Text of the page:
Spring 2012: Contemporary Civilization

Columbia College 2012Classes have started for Contemporary Civilization at Columbia College, perhaps the longest running college course in America. What started in 1919 as War and Peace Issues is now a year-long seminar taught in sections of up to 22 students that meets twice a week for a year. I teach two sections. Columbia writes, “[T]he central purpose of Contemporary Civilization is to introduce students to a range of issues concerning the kinds of communities – political, social, moral, and religious – that human beings construct for themselves and the values that inform and define such communities.” We start with Plato, Aristotle and Epicurus, continue through the Torah and Gospel of Matthew, and read Augustine, the Koran, Machiavelli, Aquinas, Hobbes and Locke among others in the autumn. In the spring, we begin with Voltaire, Hume, Rousseau and Adam Smith, continue with John Stuart Mill, Nietzsche, Du Bois, Virginia Woolf and Hayek, and end with Peter Singer and Jared Diamond.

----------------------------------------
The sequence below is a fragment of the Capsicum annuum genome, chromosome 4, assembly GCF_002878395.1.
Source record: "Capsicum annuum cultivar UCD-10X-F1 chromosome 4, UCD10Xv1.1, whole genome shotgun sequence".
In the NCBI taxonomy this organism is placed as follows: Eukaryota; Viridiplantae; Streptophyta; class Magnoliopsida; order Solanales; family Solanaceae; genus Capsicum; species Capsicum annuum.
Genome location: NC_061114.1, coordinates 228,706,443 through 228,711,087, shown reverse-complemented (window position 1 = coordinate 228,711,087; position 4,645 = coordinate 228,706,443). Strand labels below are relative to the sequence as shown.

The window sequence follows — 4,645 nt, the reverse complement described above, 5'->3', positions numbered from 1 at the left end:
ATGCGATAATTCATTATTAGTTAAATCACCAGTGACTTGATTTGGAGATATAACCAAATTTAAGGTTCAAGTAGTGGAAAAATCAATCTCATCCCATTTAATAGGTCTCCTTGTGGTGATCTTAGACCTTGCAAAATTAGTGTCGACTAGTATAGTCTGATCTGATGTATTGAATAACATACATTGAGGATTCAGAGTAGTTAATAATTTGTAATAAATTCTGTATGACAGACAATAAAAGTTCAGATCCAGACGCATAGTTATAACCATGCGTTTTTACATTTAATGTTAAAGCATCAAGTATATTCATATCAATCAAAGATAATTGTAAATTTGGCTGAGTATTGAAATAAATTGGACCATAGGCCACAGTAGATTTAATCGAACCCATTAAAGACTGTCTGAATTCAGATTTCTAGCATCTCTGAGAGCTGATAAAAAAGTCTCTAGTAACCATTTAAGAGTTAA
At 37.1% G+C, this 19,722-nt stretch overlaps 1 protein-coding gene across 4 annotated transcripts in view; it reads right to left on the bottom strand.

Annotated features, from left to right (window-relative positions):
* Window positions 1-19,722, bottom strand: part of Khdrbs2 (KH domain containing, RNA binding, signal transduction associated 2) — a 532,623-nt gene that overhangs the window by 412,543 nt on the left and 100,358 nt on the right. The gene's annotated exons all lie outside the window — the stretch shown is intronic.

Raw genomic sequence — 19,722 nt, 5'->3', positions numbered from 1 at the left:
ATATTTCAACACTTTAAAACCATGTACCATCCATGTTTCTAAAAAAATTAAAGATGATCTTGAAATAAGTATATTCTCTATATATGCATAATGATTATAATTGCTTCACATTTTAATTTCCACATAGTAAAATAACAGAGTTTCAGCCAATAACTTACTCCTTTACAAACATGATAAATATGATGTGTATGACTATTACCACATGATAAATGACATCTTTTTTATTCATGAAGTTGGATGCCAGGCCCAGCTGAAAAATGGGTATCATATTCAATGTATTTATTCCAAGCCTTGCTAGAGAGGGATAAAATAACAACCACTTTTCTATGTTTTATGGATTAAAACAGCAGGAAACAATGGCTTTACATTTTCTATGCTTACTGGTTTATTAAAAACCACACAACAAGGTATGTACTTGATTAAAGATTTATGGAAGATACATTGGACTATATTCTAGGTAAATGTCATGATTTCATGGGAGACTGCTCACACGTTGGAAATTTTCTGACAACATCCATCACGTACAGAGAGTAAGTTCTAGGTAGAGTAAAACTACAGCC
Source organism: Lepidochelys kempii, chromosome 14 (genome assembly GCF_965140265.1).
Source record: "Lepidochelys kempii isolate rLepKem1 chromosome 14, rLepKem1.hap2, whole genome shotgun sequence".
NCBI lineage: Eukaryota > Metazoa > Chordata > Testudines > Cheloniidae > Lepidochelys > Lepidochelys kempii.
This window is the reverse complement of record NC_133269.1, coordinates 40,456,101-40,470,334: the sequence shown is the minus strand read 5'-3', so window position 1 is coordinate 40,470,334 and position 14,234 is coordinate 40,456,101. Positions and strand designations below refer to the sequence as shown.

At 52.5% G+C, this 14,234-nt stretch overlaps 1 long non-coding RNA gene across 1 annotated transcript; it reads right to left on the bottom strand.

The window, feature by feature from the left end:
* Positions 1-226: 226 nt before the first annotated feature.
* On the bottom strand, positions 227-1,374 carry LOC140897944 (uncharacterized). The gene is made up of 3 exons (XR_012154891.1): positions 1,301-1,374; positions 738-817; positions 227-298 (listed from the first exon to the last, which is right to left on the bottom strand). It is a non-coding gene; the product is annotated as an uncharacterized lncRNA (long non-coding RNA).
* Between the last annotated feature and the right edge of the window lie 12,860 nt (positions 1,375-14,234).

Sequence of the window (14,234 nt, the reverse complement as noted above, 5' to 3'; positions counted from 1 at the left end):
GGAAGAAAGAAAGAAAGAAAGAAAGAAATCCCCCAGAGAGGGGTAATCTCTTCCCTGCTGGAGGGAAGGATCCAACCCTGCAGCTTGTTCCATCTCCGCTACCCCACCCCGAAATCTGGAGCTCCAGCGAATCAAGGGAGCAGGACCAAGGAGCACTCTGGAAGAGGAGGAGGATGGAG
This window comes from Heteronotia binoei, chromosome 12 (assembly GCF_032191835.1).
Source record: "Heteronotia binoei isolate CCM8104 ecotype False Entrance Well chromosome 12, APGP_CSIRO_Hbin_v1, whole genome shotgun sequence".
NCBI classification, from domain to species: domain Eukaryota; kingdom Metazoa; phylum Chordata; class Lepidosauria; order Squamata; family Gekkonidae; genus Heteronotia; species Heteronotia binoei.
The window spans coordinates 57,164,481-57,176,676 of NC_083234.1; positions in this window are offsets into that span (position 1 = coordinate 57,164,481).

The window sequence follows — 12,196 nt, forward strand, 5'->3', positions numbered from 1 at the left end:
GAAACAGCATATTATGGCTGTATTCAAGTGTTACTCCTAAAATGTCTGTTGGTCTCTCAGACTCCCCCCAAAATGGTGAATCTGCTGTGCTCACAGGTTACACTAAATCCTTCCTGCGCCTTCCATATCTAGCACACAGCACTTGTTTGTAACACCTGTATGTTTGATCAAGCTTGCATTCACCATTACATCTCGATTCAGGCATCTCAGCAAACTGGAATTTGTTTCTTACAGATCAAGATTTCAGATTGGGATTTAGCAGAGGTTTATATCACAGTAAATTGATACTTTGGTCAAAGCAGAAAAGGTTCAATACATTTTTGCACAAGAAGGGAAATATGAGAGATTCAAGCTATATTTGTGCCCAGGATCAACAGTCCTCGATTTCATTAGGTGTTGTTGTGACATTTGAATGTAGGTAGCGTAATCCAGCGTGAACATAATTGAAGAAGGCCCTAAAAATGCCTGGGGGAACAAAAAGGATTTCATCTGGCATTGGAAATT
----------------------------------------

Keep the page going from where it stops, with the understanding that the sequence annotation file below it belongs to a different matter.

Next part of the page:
About Bob Neer

Core Lecturer in History at Columbia University in the City of New York.
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